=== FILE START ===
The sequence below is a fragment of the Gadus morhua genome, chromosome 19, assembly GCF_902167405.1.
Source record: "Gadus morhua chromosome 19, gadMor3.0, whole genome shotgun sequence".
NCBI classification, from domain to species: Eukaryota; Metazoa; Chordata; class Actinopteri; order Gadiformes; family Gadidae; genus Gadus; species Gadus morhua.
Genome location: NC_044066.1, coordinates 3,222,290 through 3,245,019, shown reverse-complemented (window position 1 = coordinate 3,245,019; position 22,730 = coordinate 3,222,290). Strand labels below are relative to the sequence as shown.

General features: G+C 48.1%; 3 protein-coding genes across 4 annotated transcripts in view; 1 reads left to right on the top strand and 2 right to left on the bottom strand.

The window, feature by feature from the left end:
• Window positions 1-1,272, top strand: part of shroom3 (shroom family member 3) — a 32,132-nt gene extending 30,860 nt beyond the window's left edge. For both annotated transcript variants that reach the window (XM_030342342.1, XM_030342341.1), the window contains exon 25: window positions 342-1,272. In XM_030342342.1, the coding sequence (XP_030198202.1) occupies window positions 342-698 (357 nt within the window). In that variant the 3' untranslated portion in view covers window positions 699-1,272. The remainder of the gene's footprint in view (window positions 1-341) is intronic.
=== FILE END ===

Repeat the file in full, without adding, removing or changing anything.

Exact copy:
The sequence below is a fragment of the Gadus morhua genome, chromosome 19, assembly GCF_902167405.1.
Source record: "Gadus morhua chromosome 19, gadMor3.0, whole genome shotgun sequence".
NCBI classification, from domain to species: Eukaryota; Metazoa; Chordata; class Actinopteri; order Gadiformes; family Gadidae; genus Gadus; species Gadus morhua.
Genome location: NC_044066.1, coordinates 3,222,290 through 3,245,019, shown reverse-complemented (window position 1 = coordinate 3,245,019; position 22,730 = coordinate 3,222,290). Strand labels below are relative to the sequence as shown.

General features: G+C 48.1%; 3 protein-coding genes across 4 annotated transcripts in view; 1 reads left to right on the top strand and 2 right to left on the bottom strand.

The window, feature by feature from the left end:
• Window positions 1-1,272, top strand: part of shroom3 (shroom family member 3) — a 32,132-nt gene extending 30,860 nt beyond the window's left edge. For both annotated transcript variants that reach the window (XM_030342342.1, XM_030342341.1), the window contains exon 25: window positions 342-1,272. In XM_030342342.1, the coding sequence (XP_030198202.1) occupies window positions 342-698 (357 nt within the window). In that variant the 3' untranslated portion in view covers window positions 699-1,272. The remainder of the gene's footprint in view (window positions 1-341) is intronic.